In our modern culture, it can often feel like we're prescribed a laundry list of items in the pursuit of "wellness"—to work out for X amount of hours a week; to cut out certain foods; to work incredibly hard but also find the time to meditate every day.
But if we actually took a look at some of the areas of the world where people are truly living long, healthy lives, we might find that their approach to wellbeing is a bit different: less of a to-do list, and more of a way of life. It's walking and gardening instead of hitting the gym. It's enjoying local foods with a glass of wine, and viewing friendship as a sacred priority.
The term “Blue Zone” is used to describe five regions across the world where residents reportedly live much longer than the global average. It was first popularized by bestselling author and National Geographic Fellow Dan Buettner, who has partnered with demographers to compile much of the data around the quality of life in these regions, along with some of the commonalities these populations share. (1)
And that’s something worth noting right off the bat. While these Blue Zones span five countries and four continents, their residents do have several healthy lifestyle habits in common—from some of the foods they eat to their outlook on life. Could these possibly serve as clues to longevity? Let’s dig in.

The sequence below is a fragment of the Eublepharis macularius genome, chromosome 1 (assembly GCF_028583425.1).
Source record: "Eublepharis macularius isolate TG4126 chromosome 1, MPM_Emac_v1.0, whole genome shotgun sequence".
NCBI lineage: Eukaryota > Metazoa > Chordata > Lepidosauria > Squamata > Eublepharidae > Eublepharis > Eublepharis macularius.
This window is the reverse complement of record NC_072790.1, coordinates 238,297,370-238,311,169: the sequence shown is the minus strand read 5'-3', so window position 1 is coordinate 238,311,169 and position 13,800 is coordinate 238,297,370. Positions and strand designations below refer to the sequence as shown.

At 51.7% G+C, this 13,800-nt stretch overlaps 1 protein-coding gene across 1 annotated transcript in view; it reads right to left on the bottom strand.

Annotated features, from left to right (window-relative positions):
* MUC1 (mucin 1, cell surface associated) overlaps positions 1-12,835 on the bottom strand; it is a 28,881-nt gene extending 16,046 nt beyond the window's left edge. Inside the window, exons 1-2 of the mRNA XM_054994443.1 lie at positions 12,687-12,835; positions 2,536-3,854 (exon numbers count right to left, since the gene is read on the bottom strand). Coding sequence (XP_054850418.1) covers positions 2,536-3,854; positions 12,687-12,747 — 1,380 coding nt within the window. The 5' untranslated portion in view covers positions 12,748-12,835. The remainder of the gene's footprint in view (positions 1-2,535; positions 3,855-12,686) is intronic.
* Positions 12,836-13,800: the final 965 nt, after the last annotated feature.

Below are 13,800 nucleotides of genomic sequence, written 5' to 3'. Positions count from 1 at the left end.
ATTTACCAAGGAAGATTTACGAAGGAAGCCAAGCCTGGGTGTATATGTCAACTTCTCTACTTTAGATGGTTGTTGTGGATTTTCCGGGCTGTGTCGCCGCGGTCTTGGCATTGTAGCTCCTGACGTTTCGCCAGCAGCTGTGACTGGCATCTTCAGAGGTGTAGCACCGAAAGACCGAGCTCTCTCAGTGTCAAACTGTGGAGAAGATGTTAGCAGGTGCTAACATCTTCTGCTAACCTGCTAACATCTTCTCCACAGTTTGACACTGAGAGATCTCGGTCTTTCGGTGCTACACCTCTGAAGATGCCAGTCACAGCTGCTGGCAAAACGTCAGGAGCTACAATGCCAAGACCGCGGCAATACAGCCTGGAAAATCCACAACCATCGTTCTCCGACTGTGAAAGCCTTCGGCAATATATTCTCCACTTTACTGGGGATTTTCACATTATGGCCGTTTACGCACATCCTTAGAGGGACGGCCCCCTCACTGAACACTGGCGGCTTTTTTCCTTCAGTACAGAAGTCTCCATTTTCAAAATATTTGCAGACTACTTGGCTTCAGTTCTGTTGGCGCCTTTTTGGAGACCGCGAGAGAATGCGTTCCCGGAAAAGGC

Blue Zone #1: Sardinia, Italy
This mountainous island on the Mediterranean doesn’t just boast an incredibly picturesque setting—it’s also home to one of the highest proportions of centenarians in the world, specifically men. (In most regions across the world, women tend to outlive men.) (1,2)
In addition to walking a few miles every day, Sardinians eat a largely plant-based diet of whole grains, beans, local vegetables and fruits. And it’s worth mentioning that this is Italy: Wine is a staple of the cuisine (in moderation, of course). Sardinians enjoy a variety that’s particularly rich in polyphenols—antioxidant-rich micronutrients that scientists have linked with health benefits. (3)
Blue Zone #2: Okinawa, Japan
This group of islands off the coast of Japan is home to some of the longest-living women in the world. One particularly noteworthy custom of Okinawan culture is its heavy emphasis on social interaction: Residents are placed into social networks called moai as young as 5 years old, which offer a lifetime safety net of financial and emotional support. Buettner suspects that this emphasis on lifelong friendship mitigates some of the stress that can undercut longevity. (1,4)